18. Design of an economically efficient feed-in tariff structure for renewable energy development

    International Nuclear Information System (INIS)

    Lesser, Jonathan A.; Su Xuejuan

    2008-01-01

    Evidence suggests, albeit tentatively, that feed-in tariffs (FITs) are more effective than alternative support schemes in promoting renewable energy technologies (RETs). FITs provide long-term financial stability for investors in RETs, which, at the prevailing market price of electricity, are not currently cost-efficient enough to compete with traditional fossil fuel technologies. On the other hand, if not properly designed, FITs can be economically inefficient, as is widely regarded to have been the case under the Public Utility Regulatory Policies Act of 1978 (PURPA). Under PURPA, too high a guaranteed price led to the creation of so-called 'PURPA machines'-poorly performing generating units that could survive financially only because of heavy subsidies that came at the expense of retail customers. Similarly, because of their adverse impacts on retail electricity rates, German FITs have been subject to increasing political pressure from utilities and customers. In this paper, we propose an innovative two-part FIT, consisting of both a capacity payment and a market-based energy payment, which can be used to meet the renewables policy goals of regulators. Our two-part tariff design draws on the strengths of traditional FITs, relies on market mechanisms, is easy to implement, and avoids the problems caused by distorting wholesale energy markets through above-market energy payments. The approach is modeled on forward capacity market designs that have been recently implemented by several regional transmission organizations in the USA to address needs for new generating capacity to ensure system reliability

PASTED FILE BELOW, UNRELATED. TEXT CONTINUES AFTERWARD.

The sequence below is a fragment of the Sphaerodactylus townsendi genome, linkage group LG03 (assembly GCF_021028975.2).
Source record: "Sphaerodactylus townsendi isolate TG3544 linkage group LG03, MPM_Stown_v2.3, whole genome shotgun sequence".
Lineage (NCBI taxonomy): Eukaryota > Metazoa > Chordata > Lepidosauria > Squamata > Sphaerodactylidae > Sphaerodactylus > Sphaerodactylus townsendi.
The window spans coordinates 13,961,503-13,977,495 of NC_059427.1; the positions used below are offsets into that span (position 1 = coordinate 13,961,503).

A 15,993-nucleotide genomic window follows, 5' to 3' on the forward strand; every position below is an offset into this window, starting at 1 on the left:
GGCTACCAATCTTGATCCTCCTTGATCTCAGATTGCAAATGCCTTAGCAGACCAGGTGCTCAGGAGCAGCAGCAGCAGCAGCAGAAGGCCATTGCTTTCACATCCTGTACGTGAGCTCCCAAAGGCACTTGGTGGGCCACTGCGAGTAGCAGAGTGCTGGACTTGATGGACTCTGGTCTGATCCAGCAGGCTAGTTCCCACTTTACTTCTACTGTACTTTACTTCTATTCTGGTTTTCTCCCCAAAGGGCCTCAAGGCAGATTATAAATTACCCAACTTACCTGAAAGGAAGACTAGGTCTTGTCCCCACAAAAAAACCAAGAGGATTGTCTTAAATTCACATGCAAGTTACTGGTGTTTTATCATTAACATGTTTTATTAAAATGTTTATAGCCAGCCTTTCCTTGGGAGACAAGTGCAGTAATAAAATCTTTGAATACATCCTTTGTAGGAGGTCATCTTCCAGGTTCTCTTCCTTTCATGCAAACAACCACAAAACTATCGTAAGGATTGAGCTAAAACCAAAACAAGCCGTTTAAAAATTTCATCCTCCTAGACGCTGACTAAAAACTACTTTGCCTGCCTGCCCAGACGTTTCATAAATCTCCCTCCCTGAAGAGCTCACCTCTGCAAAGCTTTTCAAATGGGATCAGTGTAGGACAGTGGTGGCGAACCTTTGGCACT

19. Pioneering in wind energy: the California experience

    International Nuclear Information System (INIS)

    Righter, R.W.

    1996-01-01

    In California today nearly 16,000 wind generators are spinning, providing for the electrical needs of roughly one million residents. Yet in 1980, just sixteen years ago, the state was without wind generators, save for a few experimental models. It is time to reflect on this remarkable growth. What caused it? What transformed a ''soft energy path'' dream into reality? This paper will focus on four central factors: (1) political climate, (2) tax incentives, (3) the PURPA Act of 1978, and (4) a sympathetic public utility commission. (author)

  20. Power Sales to Electric Utilities

    Energy Technology Data Exchange (ETDEWEB)

    None

    1989-02-01

    The Public Utilities Regulatory Policies Act (PURPA) of 1979 requires that electrical utilities interconnect with qualifying facilities and purchase electricity at a rate based upon their full avoided costs (i.e., costs of providing both capacity and energy). Qualifying facilities (QF) include solar or geothermal electric units, hydropower, municipal solid waste or biomass-fired power plants, and cogeneration projects that satisfy maximum size, fuel use, ownership, location, and/or efficiency criteria. In Washington State, neither standard power purchase prices based upon a proxy ''avoided plant'', standard contracts, or a standard offer process have been used. Instead, a variety of power purchase contracts have been negotiated by developers of qualifying facilities with investor-owned utilities, public utility districts, and municipally-owned and operated utilities. With a hydro-based system, benefits associated with resource acquisition are determined in large part by how compatible the resource is with a utility's existing generation mix. Power purchase rates are negotiated and vary according to firm energy production, guarantees, ability to schedule maintenance or downtime, rights of refusal, power plant purchase options, project start date and length of contract; front-loading or levelization provisions; and the ability of the project to provide ''demonstrated'' capacity. Legislation was also enacted which allows PURPA to work effectively. Initial laws established ownership rights and provided irrigation districts, PUDs, and municipalities with expanded enabling powers. Financial processes were streamlined and, in some cases, simplified. Finally, laws were passed which are designed to ensure that development proceeds in an environmentally acceptable manner. In retrospect, PURPA has worked well within Washington. In the state of Washington, 20 small-scale hydroelectric projects with a combined generating capacity of